TORONTO, Feb. 14, 2013 /CNW/ - Community Living Ontario, representing
over a hundred local associations across the province and 12,000
individuals and families of people who have intellectual disabilities
awaits the sentencing of Jerry Hawley after his manslaughter conviction
today by an Ontario jury.
"We now await a sentence that will be a strong deterrent as well as a
strong message that society finds such crimes particularly abhorrent.
Vulnerable people who have disabilities need the protection of the law
to ensure that they are equally valued," says Deborah Rollier,
President of Community Living Ontario. "Abhorrent crimes such as that
suffered by Jamie at the hands of his brother must be dealt with in no
uncertain terms - it must deter such crimes," she says.
Jamie was a 41-year-old man who had an intellectual disability, cerebral
palsy and little mobility due to brain damage as an infant caused by an
assault from a family member. As a child he was institutionalized and
later supported by Community Living associations. Like anybody else,
he wished to live in the community and have a family again. It appears
that Jamie placed his trust in his family to support him and in 2000
Jamie moved in with his brother, Jerry who became responsible for his
On May 26, 2008, Jamie died under Jerry's care. Jamie was neglected to
death: at the time of his death he weighed 57 pounds, suffering from
starvation. He died in his own feces with 33 infected bedsores and
pneumonia, confined in a second-storey room in Jerry's house.
Jamie's disability made it impossible for him to defend himself or to
withdraw from the intentionally negligent behaviour of his brother,
whom he ought to have been able to rely on for seeing that his needs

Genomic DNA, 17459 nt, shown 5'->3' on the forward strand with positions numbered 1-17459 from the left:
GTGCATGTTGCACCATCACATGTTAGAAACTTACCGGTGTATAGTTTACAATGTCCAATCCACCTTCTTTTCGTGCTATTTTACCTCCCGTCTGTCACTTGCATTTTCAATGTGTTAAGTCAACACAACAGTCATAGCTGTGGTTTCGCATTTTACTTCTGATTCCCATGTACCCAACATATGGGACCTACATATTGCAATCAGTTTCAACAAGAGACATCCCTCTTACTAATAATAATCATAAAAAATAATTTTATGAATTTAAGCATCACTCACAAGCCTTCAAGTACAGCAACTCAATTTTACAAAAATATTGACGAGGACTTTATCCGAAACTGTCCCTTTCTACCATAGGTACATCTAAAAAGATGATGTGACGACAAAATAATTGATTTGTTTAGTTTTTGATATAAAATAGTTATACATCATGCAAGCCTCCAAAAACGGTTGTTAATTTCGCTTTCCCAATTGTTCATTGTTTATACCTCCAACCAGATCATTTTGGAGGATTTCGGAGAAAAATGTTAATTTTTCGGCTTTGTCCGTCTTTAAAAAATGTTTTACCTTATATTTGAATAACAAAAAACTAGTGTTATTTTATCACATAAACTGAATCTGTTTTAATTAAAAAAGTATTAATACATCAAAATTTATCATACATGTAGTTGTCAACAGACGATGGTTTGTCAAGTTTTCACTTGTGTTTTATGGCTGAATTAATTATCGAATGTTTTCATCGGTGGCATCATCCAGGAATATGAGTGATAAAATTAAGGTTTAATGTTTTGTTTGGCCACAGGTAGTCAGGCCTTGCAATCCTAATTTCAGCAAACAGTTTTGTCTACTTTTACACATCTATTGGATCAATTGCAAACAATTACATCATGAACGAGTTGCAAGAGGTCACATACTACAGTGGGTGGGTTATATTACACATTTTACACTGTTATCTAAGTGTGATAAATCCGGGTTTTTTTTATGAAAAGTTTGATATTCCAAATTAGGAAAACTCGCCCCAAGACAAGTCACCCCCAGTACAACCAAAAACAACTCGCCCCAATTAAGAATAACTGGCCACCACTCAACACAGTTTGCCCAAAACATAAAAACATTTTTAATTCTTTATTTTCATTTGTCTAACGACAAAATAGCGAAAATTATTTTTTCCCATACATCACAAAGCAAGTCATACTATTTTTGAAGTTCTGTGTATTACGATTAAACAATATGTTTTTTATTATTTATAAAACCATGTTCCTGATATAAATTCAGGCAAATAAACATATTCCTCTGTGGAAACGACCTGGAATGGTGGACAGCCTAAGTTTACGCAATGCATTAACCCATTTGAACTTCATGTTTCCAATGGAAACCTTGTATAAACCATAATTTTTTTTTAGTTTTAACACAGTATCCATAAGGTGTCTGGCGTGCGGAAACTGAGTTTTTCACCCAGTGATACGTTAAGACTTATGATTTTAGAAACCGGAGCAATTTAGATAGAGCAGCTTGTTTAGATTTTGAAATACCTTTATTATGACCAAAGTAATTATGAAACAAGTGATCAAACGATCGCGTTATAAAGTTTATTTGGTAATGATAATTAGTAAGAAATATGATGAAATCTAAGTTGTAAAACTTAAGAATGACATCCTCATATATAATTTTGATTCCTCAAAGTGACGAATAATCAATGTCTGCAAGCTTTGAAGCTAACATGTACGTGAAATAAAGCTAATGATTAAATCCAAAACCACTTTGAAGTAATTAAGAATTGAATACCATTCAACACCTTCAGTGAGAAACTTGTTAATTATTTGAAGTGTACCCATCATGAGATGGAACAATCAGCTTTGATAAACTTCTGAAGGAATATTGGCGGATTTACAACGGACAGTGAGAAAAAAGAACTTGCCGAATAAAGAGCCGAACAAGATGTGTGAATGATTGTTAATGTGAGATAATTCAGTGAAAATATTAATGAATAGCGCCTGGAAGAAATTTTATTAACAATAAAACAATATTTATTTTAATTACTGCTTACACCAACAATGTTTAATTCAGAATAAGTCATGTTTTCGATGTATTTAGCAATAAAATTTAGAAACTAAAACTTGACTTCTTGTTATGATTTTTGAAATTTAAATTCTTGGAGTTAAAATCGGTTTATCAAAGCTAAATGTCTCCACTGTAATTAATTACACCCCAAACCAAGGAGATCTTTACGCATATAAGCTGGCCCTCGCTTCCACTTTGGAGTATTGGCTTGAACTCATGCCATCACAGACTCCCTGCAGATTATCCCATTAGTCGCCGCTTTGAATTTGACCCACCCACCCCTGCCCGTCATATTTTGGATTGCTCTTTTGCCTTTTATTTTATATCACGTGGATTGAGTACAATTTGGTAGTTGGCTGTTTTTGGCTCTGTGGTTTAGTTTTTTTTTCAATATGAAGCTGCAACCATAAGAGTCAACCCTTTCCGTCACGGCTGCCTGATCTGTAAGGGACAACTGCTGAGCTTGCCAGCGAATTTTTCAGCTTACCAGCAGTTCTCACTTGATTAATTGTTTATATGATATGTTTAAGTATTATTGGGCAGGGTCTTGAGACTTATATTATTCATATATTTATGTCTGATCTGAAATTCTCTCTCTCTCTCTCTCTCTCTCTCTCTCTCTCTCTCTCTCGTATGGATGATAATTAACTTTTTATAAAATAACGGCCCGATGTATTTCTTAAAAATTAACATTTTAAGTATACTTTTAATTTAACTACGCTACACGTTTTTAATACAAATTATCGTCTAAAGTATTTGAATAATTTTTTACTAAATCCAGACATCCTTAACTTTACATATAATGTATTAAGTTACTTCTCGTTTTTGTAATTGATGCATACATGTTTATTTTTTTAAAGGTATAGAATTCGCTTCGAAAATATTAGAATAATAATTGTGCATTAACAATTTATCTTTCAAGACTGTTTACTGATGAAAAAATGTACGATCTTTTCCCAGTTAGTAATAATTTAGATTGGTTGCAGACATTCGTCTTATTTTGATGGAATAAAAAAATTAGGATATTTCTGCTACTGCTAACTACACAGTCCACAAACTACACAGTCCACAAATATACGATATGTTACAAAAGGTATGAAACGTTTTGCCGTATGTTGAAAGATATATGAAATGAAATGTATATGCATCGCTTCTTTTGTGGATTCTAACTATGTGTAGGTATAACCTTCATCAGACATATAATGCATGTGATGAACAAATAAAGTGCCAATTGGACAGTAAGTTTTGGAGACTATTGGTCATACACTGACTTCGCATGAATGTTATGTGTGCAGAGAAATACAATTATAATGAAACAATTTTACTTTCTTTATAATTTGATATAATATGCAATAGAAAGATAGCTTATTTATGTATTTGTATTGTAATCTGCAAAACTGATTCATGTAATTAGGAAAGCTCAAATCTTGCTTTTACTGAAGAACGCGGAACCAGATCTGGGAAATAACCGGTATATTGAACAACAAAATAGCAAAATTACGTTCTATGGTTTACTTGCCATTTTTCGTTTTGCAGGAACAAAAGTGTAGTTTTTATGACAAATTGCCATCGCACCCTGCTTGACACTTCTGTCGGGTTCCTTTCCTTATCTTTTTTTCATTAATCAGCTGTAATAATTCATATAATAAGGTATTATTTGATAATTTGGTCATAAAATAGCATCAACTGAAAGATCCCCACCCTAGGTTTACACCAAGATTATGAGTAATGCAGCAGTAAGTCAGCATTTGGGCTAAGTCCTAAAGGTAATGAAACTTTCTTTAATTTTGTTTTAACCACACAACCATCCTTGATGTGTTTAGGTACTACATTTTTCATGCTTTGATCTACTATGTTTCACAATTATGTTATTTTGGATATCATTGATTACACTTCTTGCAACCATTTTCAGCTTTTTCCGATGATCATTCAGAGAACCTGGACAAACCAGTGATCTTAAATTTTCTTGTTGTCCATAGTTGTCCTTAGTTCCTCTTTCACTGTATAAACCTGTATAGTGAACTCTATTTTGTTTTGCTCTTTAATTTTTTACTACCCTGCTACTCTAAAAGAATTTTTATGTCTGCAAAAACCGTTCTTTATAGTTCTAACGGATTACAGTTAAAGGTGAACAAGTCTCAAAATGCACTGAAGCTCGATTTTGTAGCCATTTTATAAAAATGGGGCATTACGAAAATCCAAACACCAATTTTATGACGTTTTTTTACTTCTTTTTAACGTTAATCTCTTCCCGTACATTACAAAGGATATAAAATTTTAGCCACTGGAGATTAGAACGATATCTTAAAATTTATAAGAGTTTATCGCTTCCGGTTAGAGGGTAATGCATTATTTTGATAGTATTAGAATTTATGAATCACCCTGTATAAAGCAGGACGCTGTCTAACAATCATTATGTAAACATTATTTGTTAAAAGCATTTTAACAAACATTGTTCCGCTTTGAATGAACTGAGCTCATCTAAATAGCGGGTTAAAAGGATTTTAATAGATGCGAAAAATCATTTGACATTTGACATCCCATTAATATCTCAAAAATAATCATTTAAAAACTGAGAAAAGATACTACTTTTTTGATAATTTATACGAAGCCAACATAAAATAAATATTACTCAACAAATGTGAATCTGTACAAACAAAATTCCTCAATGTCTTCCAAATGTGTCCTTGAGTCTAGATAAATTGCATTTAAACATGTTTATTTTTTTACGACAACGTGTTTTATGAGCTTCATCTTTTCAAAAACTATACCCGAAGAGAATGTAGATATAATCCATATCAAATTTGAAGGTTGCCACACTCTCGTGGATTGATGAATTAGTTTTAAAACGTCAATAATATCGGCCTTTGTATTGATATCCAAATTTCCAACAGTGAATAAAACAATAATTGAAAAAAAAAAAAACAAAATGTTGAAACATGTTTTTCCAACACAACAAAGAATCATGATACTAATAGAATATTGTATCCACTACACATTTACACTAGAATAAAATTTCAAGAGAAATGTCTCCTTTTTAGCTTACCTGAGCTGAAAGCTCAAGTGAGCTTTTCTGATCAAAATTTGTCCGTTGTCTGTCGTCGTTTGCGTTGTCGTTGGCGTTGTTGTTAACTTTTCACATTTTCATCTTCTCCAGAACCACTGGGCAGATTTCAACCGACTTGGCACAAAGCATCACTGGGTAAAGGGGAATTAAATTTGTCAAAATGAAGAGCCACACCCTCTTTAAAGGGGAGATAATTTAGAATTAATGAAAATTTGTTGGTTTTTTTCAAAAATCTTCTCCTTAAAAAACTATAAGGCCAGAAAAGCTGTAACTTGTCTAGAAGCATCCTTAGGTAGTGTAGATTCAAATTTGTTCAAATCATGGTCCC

were met. Jamie's tragic death is a reminder that people with
disabilities face increased risk of being victims of abuse and
neglect—even at the hands of those they trust.
Community Living Ontario commends the efforts of Crown Attorney
Claudette Breault, as well as the Leeds Grenville OPP detachment for
their thorough investigation and pursuit of justice in the abuse Jamie
Hawley suffered at the hands of his brother, Jerry.
Jamie Hawley's death is just one of a number of similar horrific deaths
over the last decade. Legal precedence was established in 2008 when
Allison Cox was found guilty, criminal negligence causing death and
failing to provide the necessities of life in the death of her adopted
sister, Tiffany Pinckney. Mrs. Cox was sentenced to nine years in a
Jerry Hawley's undisputed responsibility for causing the truly horrible
death of his brother Jamie by starvation and associated injuries has
already been met with abhorrence by society, whether as represented by
the community living movement or by the media and the general public.
As his trial drew to a close, Jerry told the court that he was prepared
to plead guilty to a lesser charge of manslaughter. However, the Crown
continued to press the charge of second degree murder. A conviction for
murder is a stronger expression of the abhorrence society has for such
The deterrence factor in the Hawley case is extremely important: there
is a serious need for this case to serve as a deterrent to others,
including family members, from inflicting harm on persons with
disabilities, especially when that harm culminated in their death.
As families and communities we mourn the death of Jamie Hawley—a man who
had so much to share with the world. Even for those who did not know
him personally, Jamie's death exposes vulnerabilities that move us
Community Living Ontario awaits justice for Jamie as well as a strong
deterrence to others in order to protect the vulnerable and those who
SOURCE: Community Living Ontario
For further information:
Interim Communications Director
Community Living Ontario
416-447-4348 x 223